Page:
There’s been a lot of news about Wilson Oruma recently, since pictures of him roaming the streets surfaced online. It is alleged that he was duped to the tune of N1.2 billion by a pastor and he suffered a mental breakdown as a result. We will not focus on all that though. This piece will concentrate on his interesting football days, and the period immediately after he retired. Enjoy, share.
He’s a Warri boy
Wilson Oruma was born in Warri, on the 30th of December 1976 in Warri. He began his professional career with Bendel Insurance in 1993, when he was 17 years old.
The U17 Worldcup that made him a star
Wilson Oruma was the brightest star at the Under 17 Worldcup hosted by Japan in 1993. In a class of Eaglets that included the likes of Nwankwo Kanu and Celestine Babayaro, he captained our side, stood out and emerged top scorer of the tournament with 6 goals. We eventually defeated Ghana 2 – 1 in the final and returned home with our second-ever U17 World Cup trophy.
After his outstanding performance at the U17 World Cup, Oruma moved to France and joined Lens in 1994. Following a dismal run, he was loaned to Nancy in 1996, but returned to Lens in 1997. In that period, he played 64 games and scored only 2 goals.
Golden and Super Eagles
Wilson Oruma joined the Senior Eagles team in 1995 and was part of the Dream Team that won the gold medal at the 1996 Olympics in Atlanta. In the France 1998 World Cup, after Nigeria had defeated Spain and Bulgaria, Oruma played his first and only World Cup game against Paraguay and scored in the 11th minute. He was eventually substituted in the 68th minute, when George Finidi replaced him. We lost that match 3 – 1, but we still topped our group and made it to the second round. Our campaign in that tournament ended in the second round 4 – 1 defeat to Denmark.
Wilson Oruma was also a member of the Nigerian squad at the 2002 and 2006 Africa Cup of Nations; and we finished both competitions with the Bronze medal. In total, he played 19 games for Nigeria, and scored 3 goals.
Later forays in Europe
After representing Nigeria at the 1998 FIFA World Cup, Wilson Oruma moved to Turkish side, Samsunspor. 21 games and 4 goals later, he returned to France in 1999 and joined Nîmes. In 2000, he joined Servette in Switzerland, played 49 games and scored 12 goals (his best club run), but he returned to France and played for Sochaux (2002 – 2005), Marseille (2005 – 2008), and Guingamp (2008 – 2009) – a Ligue 2 club with whom he won the 2008 – 09 Coupe de France, the most prestigious French cup competition.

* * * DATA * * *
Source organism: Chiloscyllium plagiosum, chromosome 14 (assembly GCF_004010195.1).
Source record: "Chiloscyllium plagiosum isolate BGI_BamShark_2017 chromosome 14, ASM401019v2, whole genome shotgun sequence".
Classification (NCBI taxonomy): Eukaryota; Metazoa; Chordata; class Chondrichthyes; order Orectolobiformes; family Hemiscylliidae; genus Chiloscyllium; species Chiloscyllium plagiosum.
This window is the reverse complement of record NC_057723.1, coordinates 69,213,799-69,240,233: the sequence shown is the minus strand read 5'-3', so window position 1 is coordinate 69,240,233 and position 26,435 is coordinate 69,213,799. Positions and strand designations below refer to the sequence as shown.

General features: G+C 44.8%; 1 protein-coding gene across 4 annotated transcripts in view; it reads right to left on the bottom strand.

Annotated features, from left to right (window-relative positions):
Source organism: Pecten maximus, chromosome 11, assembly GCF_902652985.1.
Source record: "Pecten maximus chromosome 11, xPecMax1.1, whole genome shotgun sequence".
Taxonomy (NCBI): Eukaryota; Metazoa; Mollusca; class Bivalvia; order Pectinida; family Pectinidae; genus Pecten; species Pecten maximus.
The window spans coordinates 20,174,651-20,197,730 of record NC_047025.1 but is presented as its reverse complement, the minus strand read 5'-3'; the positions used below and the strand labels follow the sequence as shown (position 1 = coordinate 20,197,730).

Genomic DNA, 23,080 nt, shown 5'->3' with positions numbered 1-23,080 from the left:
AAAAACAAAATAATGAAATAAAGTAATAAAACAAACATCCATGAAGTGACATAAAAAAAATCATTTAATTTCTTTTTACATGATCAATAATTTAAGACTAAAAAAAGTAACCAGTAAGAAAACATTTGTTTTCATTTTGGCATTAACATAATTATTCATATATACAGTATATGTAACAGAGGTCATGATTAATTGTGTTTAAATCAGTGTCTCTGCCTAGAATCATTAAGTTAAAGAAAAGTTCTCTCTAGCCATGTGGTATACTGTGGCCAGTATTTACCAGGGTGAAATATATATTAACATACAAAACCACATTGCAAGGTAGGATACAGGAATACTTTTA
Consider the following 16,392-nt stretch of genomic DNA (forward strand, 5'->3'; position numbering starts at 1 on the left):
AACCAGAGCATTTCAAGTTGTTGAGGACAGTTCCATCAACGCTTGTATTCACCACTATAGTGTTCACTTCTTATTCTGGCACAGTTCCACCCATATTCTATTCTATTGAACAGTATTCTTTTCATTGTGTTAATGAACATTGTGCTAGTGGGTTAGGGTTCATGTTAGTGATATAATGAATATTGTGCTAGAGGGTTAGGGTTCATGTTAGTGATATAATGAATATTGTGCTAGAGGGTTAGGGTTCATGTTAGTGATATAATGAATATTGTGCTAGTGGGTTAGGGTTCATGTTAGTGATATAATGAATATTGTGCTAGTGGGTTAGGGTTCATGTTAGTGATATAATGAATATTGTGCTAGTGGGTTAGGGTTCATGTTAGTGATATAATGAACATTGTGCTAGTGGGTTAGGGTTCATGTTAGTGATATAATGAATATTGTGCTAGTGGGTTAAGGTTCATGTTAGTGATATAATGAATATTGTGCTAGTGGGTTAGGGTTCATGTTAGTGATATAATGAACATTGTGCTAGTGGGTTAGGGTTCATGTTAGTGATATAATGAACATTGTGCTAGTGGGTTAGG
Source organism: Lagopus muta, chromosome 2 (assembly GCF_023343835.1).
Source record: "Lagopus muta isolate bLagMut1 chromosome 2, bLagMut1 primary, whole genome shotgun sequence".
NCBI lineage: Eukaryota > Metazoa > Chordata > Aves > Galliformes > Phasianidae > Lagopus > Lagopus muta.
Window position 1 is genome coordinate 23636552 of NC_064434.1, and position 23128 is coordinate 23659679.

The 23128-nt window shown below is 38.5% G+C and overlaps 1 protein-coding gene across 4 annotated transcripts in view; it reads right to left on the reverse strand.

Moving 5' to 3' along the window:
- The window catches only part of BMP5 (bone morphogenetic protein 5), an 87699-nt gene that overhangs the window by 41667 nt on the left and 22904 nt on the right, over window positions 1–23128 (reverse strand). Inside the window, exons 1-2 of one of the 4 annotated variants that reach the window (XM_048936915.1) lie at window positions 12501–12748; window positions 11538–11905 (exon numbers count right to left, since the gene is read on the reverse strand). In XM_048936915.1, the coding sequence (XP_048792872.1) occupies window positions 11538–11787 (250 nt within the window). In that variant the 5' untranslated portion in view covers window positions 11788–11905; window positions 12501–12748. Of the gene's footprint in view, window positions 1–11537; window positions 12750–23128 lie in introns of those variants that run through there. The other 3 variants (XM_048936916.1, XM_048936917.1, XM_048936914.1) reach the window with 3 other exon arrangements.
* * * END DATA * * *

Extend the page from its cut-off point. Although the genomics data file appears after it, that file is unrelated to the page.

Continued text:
In the summer of 2008, he was handed a trial by Cardiff City, and scored in a 2 – 2 pre-season friendly at Chasetown, but the EPL side did not give him a contract due to a lack of fitness. He finally moved to Greece, and retired from professional football in 2010, after a season with AO Kavala.
After he retired from professional football, Wilson Oruma started a nationwide evangelical mission that was supposed to reach Nigeria’s 36 states. According to Oruma, the mission was a result of his being struck by the spirit of God when he came across the gospel book ‘Prepare to meet your God!’ written by an Ecuadorean lady, Angelica Zambrano, who claimed she met God and was shown the kingdoms of Heaven and Hell. The book soon became Oruma’s daily companion and he bought 50,000 copies which he distributed free to people, during his outreach programs.
Rivalry with Jay Jay Okocha
Because of their positions and somewhat similar style, Oruma’s National Team career was overshadowed by Austin ‘Jay Jay’ Okocha’s. At some point it seemed they were dragging the Number 10 position/shirt, but the ex Super Eagles captain always came out tops. Their relationship degenerated when in 2004, he told French Magazine, L’Equipe that Okocha did not want him in the squad for the African Cup of Nations.
“Coach Christian Chukwu didn’t trust me. He wanted me to be on standby but I refused it, as it’s not my right place. They told me I didn’t respect their decision … I was disappointed with Okocha. He may be an icon for our country, but he didn’t want me in the squad. That’s life.”
Have they eventually settled? Can’t tell. Jay Jay’s participation (or not) in the fundraising match for Oruma will clarify.
As the introduction stated, Wilson Oruma has fallen on hard times as a result of investment decisions that went bad. But his ex-teammates – including Nwankwo Kanu, Austin Eguavon, Samson Siasia, Taribo West, etc, have decided to play a novelty game to raise funds for him. They also intend to use the medium to share their experiences to current footballers on how well to manage their finances and life after retiring from football.